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Professors Attempt to Build a Thinking Machine

 Emmett Redd and Steven Younger

Are we ready for a robot with brain-like intelligence? Two Missouri State faculty researchers, Drs. Emmett Redd and Steven Younger, have been working on an advanced machine with a knack for common sense and the ability to learn well beyond the parameters of its programming. 

Their research is based out of the Center for Applied Sciences and Engineering located inside the Jordan Valley Innovation Center in IDEA Commons.

Alan Turing’s principles have inspired scientists since the 1930s, and his life even inspired Hollywood recently with the film “The Imitation Game.” Most computers these days are even built based on Turing’s concepts, noted Redd.

Redd and Younger are collaborating with Dr. Hava Siegelmann from University of Massachusetts at Amherst who has developed theories of some machines that could be more powerful than Turing machines…that might be actually build-able unlike many which have been conceptualized in the past. Redd explains the physics of the machine.

Though Siegelmann began the research in the 90s, this team contacted her about 5-6 years ago. They had been working on optical computing using analog systems – which she believes to be more powerful than digital – and they received approximately $450,000 from the National Science Foundation for their project to experiment and test her theory. Younger elaborates.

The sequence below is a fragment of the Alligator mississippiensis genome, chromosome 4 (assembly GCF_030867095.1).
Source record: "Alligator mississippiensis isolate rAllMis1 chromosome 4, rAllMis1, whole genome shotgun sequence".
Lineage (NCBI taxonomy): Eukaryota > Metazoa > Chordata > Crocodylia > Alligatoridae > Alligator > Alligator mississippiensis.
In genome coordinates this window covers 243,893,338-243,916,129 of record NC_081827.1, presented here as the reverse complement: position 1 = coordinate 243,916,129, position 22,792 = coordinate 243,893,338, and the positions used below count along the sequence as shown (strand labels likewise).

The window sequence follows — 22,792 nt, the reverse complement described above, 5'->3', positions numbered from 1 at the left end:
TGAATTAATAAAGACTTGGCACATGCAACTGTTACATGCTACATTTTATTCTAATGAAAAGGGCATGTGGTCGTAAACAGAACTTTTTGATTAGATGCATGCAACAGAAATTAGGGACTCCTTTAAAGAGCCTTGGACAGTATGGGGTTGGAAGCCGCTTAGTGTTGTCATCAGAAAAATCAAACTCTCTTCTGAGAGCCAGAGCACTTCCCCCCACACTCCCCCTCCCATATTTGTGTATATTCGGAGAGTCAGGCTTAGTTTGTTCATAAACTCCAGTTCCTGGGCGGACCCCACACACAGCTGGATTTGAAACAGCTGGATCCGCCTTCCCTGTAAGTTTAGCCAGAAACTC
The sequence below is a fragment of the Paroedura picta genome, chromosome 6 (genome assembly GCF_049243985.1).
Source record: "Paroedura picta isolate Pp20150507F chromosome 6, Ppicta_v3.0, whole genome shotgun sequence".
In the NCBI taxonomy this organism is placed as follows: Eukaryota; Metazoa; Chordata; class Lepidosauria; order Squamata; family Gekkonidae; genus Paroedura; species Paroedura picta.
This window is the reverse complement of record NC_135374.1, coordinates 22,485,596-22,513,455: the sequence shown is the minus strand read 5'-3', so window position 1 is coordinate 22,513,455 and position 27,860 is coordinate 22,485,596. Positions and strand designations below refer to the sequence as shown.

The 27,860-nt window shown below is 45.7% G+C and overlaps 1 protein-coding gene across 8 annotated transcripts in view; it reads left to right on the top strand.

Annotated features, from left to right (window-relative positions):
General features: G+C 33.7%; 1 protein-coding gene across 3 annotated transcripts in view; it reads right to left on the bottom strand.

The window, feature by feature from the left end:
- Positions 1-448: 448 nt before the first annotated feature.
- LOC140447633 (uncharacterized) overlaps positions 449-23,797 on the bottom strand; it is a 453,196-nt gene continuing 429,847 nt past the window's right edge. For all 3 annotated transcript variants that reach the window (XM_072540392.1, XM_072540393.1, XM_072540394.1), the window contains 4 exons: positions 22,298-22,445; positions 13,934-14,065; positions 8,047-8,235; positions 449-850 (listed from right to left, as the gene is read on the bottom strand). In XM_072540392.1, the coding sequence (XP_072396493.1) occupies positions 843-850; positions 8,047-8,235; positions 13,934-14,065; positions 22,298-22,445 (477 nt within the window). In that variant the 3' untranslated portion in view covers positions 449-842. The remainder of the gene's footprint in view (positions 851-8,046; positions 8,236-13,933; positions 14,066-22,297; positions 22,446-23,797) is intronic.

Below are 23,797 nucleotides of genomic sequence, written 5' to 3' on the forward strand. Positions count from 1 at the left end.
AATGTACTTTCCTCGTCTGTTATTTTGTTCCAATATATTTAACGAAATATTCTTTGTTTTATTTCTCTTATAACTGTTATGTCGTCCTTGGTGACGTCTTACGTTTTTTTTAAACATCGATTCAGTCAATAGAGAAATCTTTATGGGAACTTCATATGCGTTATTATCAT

Redd explains that since they are working with analog systems, the components are up to thousands of times larger than that of a digital version. Essentially, though, they are attempting to build a computer with a functioning brain.

Nicki received a Bachelor of Science and a Master of Business Administration from Missouri State in marketing, in 2002 and 2004 respectively. After gaining experience in writing, marketing, special event planning, fundraising and public relations, she returned to the university to work in the office of strategic communication. There she tells the university’s story by sharing the stories of individuals at Missouri State.
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